On France 3, Wahiba, blind, is not cold to the eyes!

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Wahiba Baha, blind since she was 17 years old, made her first season on 23 June 2015 as a columnist on France 3 Nord Pas-de-Calais. With “Handi’namique”, she walks in the footsteps of Frédéric Zeitoun or Philippe Croizon.

Handicap.fr: Do you consider yourself more as a columnist or journalist?
Wahiba Baha: Good question. Chronicler, yes, of course. Journalist, I do not know … I’m journalistic, I’m curious. When I prepare my topic, it is me who questions the people on the phone, who writes, who seeks the guests … As long as the subject touches disability, writing leaves me carte blanche. And then I realize my daily press review, I read a lot to document myself. But I do not have a press card.

H.fr: Were you destined to animate a chronicle on TV?
WB: As a teenager, I wanted to make a career in psychology. In general, I have always been interested in everything related to the transmission of knowledge, communication, human relations. At 17, I became blind following a detachment of the retina. I had a BEP switchboard to learn Braille but, to find work, it was the galley …

H.fr: How were you put in contact with France 3?
WB: As part of my job, we set up an action to drive blind people. As press relations officer of UNADEV (National Union of the Blind and Visually Impaired), I had sent a communiqué to the channel, which then invited me on their set. After talking with several employees, I said to myself, “Well, they do not have a disability column . ” This is a subject that affects thousands of people in the North. I offered them the idea and they asked me to send them a project that was finally validated. (The chronicle takes place every other Tuesday in the Nord Pas-de-Calais Matin show, around 10 am, editor’s note).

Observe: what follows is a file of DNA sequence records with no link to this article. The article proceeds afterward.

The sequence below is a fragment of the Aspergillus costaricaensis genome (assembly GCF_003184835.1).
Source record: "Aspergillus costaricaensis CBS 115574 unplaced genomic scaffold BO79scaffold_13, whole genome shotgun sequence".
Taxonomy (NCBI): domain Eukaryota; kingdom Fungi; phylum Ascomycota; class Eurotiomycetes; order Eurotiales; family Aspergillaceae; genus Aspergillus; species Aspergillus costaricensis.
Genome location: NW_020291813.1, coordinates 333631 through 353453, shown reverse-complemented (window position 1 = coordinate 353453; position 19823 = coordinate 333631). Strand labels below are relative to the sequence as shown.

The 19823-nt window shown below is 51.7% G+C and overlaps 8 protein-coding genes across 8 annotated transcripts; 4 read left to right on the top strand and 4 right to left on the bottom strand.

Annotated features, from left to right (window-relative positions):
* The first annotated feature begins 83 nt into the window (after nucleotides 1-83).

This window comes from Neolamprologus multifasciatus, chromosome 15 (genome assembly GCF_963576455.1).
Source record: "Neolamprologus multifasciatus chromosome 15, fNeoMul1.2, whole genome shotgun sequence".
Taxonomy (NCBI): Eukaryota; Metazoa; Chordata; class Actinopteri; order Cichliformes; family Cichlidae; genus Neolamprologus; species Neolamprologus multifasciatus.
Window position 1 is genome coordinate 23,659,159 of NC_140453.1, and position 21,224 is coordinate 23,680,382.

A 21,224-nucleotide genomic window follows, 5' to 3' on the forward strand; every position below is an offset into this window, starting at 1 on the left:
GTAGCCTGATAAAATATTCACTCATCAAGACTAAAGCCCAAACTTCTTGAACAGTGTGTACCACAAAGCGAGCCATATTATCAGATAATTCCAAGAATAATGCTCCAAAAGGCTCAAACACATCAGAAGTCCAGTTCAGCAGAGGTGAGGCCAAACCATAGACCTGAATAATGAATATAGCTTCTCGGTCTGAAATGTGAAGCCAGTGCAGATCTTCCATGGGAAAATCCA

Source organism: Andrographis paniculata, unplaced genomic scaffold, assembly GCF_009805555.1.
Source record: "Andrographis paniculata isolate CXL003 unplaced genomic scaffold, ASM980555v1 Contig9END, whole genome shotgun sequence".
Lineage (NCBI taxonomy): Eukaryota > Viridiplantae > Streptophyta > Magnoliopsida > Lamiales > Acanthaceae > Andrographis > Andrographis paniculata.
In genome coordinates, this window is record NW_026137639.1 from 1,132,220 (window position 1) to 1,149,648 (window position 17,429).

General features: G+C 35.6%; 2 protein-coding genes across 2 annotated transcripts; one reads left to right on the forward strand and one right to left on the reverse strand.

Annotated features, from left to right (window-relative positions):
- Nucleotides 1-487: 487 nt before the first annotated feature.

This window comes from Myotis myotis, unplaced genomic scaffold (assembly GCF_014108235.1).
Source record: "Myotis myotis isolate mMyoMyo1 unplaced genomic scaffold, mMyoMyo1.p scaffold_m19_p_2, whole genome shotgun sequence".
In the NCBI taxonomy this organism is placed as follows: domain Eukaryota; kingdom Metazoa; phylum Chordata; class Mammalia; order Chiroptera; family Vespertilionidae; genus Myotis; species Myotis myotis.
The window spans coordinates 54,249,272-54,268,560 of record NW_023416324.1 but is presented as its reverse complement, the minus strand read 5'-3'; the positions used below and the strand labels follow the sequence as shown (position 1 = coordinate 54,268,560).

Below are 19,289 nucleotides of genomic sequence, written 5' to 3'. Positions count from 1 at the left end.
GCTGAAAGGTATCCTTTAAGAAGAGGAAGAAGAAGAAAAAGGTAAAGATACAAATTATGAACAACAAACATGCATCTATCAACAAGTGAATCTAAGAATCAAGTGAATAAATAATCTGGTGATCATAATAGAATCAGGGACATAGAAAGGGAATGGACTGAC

H.fr: Neophyte, did you quickly feel comfortable facing the camera?
WB: It’s simple: the camera, I do not see it (laughs).

H.fr: What topics do you cover in your column?
WB: The first few months, I was dealing with positive information related to disability and current events: ski departures, Valentine’s Day, summer holidays … Now, I am more nuanced in my remarks.

H.fr: That is to say?
WB: All is not perfect in life, so when there are failures, it is important to talk about it. I try to say that we can always do better, while adding that there are things or actions implemented to get by. For some time, I have been welcoming guests more regularly. Also, I adapt and am attentive to criticism. It was only my first year.

H.fr: You intervene at France 3 as a volunteer …
WB: That’s true, but I’m still learning. As for the gesture, the way of expressing myself, I continue to gain experience and deepen my knowledge of the media world. And then the realization of my column enters my working time at UNADEV where, in addition to being in charge of press relations, I am trainer office and multimedia for visually impaired people.

H.fr: Do not you want to invest more in your function of journalist / columnist?
WB: Obviously, it’s something that interests me. But, as I said, I still have to learn. After, why not broadcast the chronicle on the national edition of France 3 or become a freelancer? I am a great reader, I am interested in a lot of things.

H.fr: Still in the disability field?
WB: Not necessarily. I would see myself dealing with fashion for example.

H.fr: Well, what do you think of these disabled models who are gradually appearing on the catwalks or, recently, this young girl with Down syndrome who made the buzz by saying that she wanted to make her profession?
WB: I want to say, “Finally! “. It reminds me of the Middle Ages where people with disabilities were exhibited because they were deformed, to make fun of them. It is a nice nose to the History to see that today some parade and symbolize the beauty, the dream …



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